If BSL GCSE gets introduced and indeed if the take up is strong this changes BSL as a language. I saw a video where the MP Angela Rayner was talking to her constituents and when one of them was deaf she switched to signing (she has BSL level 2) seamlessly. That’s the vision of BSL – it helps the deaf person access the hearing world. That’s how we should look at Special Needs and Disabilities (SEND) theoretically. I’m only deaf if I can’t access the societal thing which I am experiencing. Disability has liminality. It comes in and out of existence depending on the context. That liminality can be affected by making the context more inclusive – which is why we love all the Europeans speaking English (even though we make our own efforts to learn one or more European languages). When everyone is speaking English we can, as monoglot English speakers, access their society. They even speak English to each other in multi-national cosmopolitan areas – it’s the unifying lanaguge for them all.

There we have the reason for introducing BSL GCSE (and maybe even some at a younger age?) – we can bring that European experience for the monoglot English to the deaf – and keep BSL alive at the same time. And it’s happening – the GCSE will come in, we will find teachers for it and pupils will learn it. It will be fascinating to see it unfold. Mind you, I really ought to learn to sign…

Transposable habitus not disposable habitus

We discuss epistemology frequently here at the university and one thing we look at is whether knowledge is disposable or transposable. If you prioritise knowledge, you want to learn it. You make a conscious effort to recall it. If you don’t value the knowledge, you might comply with holding the knowledge within a context, but then throw it away once you leave the context. Quite simply, it becomes disposable knowledge.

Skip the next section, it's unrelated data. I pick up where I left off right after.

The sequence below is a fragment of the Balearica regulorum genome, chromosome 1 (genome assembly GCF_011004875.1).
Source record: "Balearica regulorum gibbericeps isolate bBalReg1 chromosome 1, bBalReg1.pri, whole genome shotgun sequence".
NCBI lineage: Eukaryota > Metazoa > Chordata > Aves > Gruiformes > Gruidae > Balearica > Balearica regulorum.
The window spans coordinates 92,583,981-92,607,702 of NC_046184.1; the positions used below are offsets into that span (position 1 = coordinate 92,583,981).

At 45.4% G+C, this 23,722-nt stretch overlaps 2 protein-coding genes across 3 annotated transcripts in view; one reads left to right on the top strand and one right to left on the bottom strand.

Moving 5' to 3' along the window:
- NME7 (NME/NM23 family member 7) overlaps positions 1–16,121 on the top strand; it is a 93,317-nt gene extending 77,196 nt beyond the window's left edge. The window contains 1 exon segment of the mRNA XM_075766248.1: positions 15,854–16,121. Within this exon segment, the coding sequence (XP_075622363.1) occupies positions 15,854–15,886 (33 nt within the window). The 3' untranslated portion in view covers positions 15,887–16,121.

I coined disposable knowledge in my book on technology-led learning. The premise is quite simple and still holds – some knowledge is disposable. E.g., if I want to do something on the computer, I don’t attend a ten week course on Microsoft Word. I google or YouTube some direct instruction, I learn just enough temporarily to undertake the task and then I throw this learning away. I deprioritise it and forget it. Why? Because if I really need it again, I’ll look up the direct instruction again. I perceive that it has little value for me in future unknown situations and therefore it does not get added to my store of highly valued transposable knowledge. There is also no escaping that some knowledge can become more disposable as time passes. Scientific and technological advancement can transfer knowledge from the science domain to the history domain.

Transposable knowledge, habits and skills combined equates to habitus, that term coined by Pierre Bourdieu – whose work has attracted more attention since Ofsted embraced the idea of cultural capital. These ideas all explore a central theme, the unknown future. We build up cultural capital and a transposable habitus that enables us to be successful in different, unknown future areas of our lives. We accept, always, that there are limitations to these concepts of Bourdieu, but this concept of transposable habitus does have a place in education.